• (2.) The predetermined route should be a minimum of 45 minutes in length to get a good snapshot of the driver’s driving ability and attitude.
  • Drivers need time to relax and reveal their true driving style.
  • Before hitting the road, it’s a good idea to let the driver do a complete pre-trip inspection. Note anything that was missed.
  • Include the coupling and uncoupling of combination units, if the equipment he/she may drive includes combination units.
  • After the walkaround or pre-trip inspection, do some “range” exercises in your yard before going out on the road.
  • This might include some straight-line backing, backing the vehicle in between other vehicles, or backing around a 90-degree curve.
  • The driver’s range proficiency should be adequate enough to ensure the applicant has sufficient driving skills to safely drive during the on-the-road portion of the test
  • The on-road portion of the road test should include:
    • 1. Four left-hand and four right-hand turns.
    • 2. A straight section of road in or near a business district.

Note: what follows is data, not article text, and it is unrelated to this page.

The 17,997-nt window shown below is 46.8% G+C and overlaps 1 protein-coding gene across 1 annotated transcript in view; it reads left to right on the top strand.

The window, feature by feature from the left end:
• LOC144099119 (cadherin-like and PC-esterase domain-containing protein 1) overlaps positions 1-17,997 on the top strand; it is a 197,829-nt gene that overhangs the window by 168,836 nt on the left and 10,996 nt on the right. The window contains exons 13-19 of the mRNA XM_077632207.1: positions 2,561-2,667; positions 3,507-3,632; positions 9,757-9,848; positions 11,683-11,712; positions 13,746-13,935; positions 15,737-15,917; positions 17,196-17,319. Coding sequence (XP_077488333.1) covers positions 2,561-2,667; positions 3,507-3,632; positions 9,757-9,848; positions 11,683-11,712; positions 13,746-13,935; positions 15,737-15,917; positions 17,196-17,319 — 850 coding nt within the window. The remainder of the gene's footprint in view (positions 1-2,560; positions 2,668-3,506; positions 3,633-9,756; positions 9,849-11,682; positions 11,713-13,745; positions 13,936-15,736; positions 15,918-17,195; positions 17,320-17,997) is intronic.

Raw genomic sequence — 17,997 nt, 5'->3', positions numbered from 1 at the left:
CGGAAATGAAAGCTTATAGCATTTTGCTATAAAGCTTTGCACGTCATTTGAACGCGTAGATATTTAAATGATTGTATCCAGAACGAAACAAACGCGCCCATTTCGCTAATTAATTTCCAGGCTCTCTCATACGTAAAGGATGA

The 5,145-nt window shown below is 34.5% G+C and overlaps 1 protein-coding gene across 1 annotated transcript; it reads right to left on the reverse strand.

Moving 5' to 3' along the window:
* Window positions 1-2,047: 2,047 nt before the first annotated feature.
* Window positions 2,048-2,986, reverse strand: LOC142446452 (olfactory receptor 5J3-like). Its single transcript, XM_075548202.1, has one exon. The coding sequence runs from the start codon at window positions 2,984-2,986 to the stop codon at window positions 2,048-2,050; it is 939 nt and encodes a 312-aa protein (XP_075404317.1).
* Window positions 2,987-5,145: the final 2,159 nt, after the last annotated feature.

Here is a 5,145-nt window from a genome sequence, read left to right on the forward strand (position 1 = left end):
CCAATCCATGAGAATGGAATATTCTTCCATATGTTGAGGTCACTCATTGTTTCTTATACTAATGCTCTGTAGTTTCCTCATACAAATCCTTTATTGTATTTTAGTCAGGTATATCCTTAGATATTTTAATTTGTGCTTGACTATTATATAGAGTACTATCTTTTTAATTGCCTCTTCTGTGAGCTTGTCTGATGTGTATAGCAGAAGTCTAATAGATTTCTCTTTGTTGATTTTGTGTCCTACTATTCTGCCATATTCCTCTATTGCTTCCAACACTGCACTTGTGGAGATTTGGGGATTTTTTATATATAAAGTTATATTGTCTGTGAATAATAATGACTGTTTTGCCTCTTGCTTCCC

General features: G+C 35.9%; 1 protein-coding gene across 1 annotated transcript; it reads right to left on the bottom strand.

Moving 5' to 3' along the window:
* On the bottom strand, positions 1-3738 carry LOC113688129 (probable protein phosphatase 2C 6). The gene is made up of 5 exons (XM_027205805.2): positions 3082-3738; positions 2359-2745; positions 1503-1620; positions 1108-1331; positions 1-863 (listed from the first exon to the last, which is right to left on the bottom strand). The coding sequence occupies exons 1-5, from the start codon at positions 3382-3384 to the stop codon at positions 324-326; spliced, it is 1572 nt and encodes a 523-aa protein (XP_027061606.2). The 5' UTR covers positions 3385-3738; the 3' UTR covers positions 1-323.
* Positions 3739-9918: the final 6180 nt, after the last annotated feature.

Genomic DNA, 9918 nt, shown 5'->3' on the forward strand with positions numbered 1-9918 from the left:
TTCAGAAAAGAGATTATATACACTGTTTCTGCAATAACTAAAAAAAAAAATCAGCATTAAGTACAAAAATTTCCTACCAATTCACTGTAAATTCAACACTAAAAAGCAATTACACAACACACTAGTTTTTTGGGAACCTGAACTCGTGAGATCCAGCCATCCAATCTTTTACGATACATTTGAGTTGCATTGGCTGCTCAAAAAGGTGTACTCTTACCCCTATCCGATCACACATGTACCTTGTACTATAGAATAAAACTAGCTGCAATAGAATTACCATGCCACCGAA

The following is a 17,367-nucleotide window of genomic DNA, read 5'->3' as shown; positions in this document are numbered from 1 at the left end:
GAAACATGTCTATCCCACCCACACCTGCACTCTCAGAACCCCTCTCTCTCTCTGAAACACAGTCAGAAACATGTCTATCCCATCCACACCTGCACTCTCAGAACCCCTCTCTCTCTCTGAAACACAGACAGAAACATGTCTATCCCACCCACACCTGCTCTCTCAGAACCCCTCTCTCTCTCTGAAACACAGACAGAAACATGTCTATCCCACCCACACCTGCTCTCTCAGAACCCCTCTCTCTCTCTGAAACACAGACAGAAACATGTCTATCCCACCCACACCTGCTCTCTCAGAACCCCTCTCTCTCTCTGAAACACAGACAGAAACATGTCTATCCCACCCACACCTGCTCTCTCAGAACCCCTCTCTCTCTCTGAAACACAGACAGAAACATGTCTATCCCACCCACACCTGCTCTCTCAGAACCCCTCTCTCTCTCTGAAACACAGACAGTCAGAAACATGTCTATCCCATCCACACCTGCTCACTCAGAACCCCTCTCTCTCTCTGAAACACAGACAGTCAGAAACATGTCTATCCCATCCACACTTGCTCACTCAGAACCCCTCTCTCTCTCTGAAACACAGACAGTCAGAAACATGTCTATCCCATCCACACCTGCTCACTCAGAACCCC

• 3. Three or more intersections with various ‘controls’ as stop, yield, a yellow caution light, etc.
    • 4. A railroad crossing.
    • 5. At least one tight curve.
    • 6. A five-mile section of limited access highway or expressway or a stretch of rural two-lane highway. The applicant should demonstrate lane changing during that part of the test.
    • 7. A downgrade long enough to allow the driver to demonstrate downshifting and /or stopping without rolling.
    • 8. An upgrade (hill) to show stopping/starting without rolling backward.
    • 9. An underpass or bridge with a posted weight limit or some other hazard which the driver should see and identify to the examiner when asked.
  • The same person should administer the road test and should be a qualified, experienced driver.
  • When done, give the driver positive feedback, and any areas that need to be improved. If hired, make note of any future coaching or training opportunities.